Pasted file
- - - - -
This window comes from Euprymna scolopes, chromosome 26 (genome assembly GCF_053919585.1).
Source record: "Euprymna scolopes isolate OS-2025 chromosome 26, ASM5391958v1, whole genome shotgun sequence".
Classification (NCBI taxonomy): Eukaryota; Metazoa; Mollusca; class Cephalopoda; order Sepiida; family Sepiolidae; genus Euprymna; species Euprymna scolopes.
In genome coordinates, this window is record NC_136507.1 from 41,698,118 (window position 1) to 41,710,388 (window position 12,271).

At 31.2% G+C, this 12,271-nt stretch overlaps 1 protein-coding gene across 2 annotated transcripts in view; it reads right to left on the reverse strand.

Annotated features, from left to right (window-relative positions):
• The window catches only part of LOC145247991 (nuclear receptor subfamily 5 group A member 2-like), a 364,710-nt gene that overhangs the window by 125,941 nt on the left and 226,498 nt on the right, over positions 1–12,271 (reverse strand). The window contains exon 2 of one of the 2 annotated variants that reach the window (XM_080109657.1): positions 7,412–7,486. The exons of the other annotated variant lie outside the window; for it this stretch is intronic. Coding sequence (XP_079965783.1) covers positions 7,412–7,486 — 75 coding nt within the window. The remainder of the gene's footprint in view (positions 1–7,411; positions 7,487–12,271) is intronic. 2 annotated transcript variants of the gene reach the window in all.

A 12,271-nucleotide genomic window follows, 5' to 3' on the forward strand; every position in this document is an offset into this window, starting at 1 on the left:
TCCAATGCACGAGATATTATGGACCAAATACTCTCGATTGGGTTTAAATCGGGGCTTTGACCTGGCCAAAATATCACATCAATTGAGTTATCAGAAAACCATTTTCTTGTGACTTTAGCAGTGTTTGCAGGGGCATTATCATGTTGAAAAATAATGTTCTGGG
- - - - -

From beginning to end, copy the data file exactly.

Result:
This window comes from Euprymna scolopes, chromosome 26 (genome assembly GCF_053919585.1).
Source record: "Euprymna scolopes isolate OS-2025 chromosome 26, ASM5391958v1, whole genome shotgun sequence".
Classification (NCBI taxonomy): Eukaryota; Metazoa; Mollusca; class Cephalopoda; order Sepiida; family Sepiolidae; genus Euprymna; species Euprymna scolopes.
In genome coordinates, this window is record NC_136507.1 from 41,698,118 (window position 1) to 41,710,388 (window position 12,271).

At 31.2% G+C, this 12,271-nt stretch overlaps 1 protein-coding gene across 2 annotated transcripts in view; it reads right to left on the reverse strand.

Annotated features, from left to right (window-relative positions):
• The window catches only part of LOC145247991 (nuclear receptor subfamily 5 group A member 2-like), a 364,710-nt gene that overhangs the window by 125,941 nt on the left and 226,498 nt on the right, over positions 1–12,271 (reverse strand). The window contains exon 2 of one of the 2 annotated variants that reach the window (XM_080109657.1): positions 7,412–7,486. The exons of the other annotated variant lie outside the window; for it this stretch is intronic. Coding sequence (XP_079965783.1) covers positions 7,412–7,486 — 75 coding nt within the window. The remainder of the gene's footprint in view (positions 1–7,411; positions 7,487–12,271) is intronic. 2 annotated transcript variants of the gene reach the window in all.

A 12,271-nucleotide genomic window follows, 5' to 3' on the forward strand; every position in this document is an offset into this window, starting at 1 on the left:
TCCAATGCACGAGATATTATGGACCAAATACTCTCGATTGGGTTTAAATCGGGGCTTTGACCTGGCCAAAATATCACATCAATTGAGTTATCAGAAAACCATTTTCTTGTGACTTTAGCAGTGTTTGCAGGGGCATTATCATGTTGAAAAATAATGTTCTGGG